Species Concepts and Reproductive Isolating Barriers
Other Species Concepts
Alternatives to the biological species concept establish different criteria for the definition and identification of species. One alternative is the phylogenetic species concept, which defines species as discreet, irreducible groups of organisms that are "diagnosably different" from other groups and share a common ancestor. Subtle variations of this idea have been proposed, such as the genealogical species concept that defines a species as a group whose members are more closely related to one another than to any organism outside the group. Together, these concepts highlight the role of evolutionary history and genetic divergence in the process of speciation. Phylogenetic relationships are often inferred through the use of quantitative methods. For example, current molecular techniques now permit the direct comparison of genetic information to create groupings or to assign individuals to specific species groups. Before the advent and wide use of DNA, and other sequencing information, phylogenetic relationships were inferred from morphology, geographical distribution, and other characteristics related to phenotype.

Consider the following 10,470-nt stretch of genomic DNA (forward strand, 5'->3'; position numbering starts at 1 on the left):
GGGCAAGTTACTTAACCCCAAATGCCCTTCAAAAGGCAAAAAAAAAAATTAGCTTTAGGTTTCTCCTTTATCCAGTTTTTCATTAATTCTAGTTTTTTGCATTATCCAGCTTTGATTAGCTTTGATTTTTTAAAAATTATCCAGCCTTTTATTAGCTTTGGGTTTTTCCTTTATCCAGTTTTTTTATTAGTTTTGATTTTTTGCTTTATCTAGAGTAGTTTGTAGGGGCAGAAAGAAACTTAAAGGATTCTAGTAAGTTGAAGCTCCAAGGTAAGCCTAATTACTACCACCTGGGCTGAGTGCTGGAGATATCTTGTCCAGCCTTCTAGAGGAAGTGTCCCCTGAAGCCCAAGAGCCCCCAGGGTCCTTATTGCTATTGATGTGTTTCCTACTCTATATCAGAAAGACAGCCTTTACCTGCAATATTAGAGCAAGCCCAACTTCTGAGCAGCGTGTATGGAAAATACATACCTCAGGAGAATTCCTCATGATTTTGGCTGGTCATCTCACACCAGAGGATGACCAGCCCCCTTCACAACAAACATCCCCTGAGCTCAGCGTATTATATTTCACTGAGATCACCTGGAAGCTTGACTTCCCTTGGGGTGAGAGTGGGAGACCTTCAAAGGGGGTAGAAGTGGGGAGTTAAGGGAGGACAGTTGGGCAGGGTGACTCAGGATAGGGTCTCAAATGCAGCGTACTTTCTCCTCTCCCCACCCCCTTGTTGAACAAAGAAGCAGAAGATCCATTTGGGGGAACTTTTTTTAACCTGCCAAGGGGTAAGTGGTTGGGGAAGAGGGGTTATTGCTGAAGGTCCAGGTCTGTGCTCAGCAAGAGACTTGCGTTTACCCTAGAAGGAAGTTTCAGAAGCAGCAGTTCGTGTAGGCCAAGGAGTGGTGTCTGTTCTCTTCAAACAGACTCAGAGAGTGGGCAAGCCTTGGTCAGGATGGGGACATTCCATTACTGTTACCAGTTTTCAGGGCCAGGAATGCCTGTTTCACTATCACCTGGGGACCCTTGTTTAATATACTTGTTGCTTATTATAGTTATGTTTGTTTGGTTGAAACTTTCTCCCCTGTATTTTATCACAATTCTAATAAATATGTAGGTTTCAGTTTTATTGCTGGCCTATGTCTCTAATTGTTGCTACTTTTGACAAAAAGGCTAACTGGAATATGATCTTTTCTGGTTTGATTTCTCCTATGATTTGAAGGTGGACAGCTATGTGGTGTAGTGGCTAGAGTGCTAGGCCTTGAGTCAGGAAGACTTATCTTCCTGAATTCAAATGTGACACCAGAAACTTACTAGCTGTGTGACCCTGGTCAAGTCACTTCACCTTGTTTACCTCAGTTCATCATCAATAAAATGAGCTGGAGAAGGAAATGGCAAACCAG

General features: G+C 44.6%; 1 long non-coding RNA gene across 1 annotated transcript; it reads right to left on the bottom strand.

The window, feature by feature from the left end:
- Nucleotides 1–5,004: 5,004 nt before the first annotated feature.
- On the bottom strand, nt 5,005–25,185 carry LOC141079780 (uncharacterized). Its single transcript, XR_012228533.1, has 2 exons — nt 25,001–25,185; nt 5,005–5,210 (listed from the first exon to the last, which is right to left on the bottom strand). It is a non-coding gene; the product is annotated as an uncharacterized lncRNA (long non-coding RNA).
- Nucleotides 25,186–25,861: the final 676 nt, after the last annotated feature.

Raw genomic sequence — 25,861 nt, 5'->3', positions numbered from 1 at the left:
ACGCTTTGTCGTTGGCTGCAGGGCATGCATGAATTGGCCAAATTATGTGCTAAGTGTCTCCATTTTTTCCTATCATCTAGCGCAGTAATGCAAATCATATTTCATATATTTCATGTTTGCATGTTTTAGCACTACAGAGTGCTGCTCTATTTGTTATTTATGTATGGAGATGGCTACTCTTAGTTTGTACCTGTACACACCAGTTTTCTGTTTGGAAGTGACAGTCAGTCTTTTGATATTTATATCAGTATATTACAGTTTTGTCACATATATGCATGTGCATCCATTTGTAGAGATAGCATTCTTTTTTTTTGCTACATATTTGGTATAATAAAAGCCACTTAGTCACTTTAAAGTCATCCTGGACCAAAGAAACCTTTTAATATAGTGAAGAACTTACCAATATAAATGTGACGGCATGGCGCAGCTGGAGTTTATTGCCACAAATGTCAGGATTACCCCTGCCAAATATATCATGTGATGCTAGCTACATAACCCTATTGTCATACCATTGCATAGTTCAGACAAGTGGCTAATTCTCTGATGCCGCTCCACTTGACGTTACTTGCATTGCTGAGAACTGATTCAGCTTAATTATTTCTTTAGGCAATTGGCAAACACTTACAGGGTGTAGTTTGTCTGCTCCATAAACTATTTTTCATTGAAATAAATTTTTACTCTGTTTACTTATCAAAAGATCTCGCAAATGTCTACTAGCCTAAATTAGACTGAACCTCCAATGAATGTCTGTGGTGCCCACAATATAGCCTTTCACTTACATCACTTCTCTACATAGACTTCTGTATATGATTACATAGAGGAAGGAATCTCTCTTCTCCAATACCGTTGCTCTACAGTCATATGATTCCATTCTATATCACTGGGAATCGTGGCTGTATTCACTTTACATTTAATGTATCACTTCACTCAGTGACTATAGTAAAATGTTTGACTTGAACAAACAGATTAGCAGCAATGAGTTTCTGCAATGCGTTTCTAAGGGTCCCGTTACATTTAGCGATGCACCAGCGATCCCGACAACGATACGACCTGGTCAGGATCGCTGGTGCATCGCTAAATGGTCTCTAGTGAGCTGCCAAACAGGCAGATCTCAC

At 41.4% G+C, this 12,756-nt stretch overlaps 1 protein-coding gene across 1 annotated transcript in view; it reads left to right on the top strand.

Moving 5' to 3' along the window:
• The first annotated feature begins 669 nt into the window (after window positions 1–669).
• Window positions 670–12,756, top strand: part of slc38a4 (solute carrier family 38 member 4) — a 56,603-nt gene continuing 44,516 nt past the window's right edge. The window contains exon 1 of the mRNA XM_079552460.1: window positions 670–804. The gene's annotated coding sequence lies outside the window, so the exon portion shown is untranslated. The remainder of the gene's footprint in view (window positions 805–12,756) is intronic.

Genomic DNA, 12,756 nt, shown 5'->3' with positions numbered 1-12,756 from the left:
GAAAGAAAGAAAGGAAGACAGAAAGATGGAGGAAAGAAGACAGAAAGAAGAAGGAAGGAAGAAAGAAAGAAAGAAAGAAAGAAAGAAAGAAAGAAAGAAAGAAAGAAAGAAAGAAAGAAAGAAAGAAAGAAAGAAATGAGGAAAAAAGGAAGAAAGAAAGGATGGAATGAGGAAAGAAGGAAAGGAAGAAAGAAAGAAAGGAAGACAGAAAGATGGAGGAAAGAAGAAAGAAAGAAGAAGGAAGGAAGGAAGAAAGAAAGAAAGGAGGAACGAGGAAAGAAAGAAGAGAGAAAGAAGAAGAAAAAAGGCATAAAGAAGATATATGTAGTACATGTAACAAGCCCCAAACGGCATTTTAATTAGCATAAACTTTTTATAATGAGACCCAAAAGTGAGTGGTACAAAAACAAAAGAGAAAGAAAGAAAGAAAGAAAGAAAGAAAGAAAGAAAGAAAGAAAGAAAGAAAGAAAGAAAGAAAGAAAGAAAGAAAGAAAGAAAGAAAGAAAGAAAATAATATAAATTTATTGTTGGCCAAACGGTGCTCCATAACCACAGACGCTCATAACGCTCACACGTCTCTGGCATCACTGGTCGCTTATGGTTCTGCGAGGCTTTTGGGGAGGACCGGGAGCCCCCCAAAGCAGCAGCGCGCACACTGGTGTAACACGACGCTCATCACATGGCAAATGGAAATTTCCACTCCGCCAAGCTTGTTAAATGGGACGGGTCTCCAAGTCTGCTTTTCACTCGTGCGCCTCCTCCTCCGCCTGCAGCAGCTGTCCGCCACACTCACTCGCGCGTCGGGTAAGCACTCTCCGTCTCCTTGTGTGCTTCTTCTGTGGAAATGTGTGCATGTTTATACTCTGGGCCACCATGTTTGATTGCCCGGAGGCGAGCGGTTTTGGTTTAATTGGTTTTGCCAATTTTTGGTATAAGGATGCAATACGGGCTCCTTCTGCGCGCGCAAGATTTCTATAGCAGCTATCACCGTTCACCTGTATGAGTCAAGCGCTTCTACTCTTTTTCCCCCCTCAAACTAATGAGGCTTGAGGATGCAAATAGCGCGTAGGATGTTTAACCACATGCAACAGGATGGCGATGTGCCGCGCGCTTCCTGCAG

While the phylogenetic species concepts are concerned with the identification of historically related groups, a number of alternative species concepts emphasize the origins of the discreet groups seen in nature. For example, the ecological species concept defines species as a group of organisms that has adapted to a particular niche in an environment and evolves independently from all groups outside of its range. Thus, species are identified by the use of a common set of environmental resources. In contrast, the recognition species concept defines a species as a group of "biparental organisms that share a common fertilization system." According to this species concept, species are identified as a group of organisms that only recognize other members of the group as potential mates.
These, and other species concepts, have been proposed to address some of the limitations of the biological species concept. For example, both the ecological and phenotypic species concepts are used to define species in groups that reproduce asexually, for which the biological species concept is not useful.
- Campbell, N.E. & Reece, J.B. (2002). Biology (6th ed.). San Francisco: Benjamin Cummings.
- Coyne, J.A. & Orr, H.A. (2004). Speciation. Sunderland, MA: Sinauer Associates.
- Futuyma, D.J. (2005). Evolution. Sunderland, MA: Sinauer Associates.
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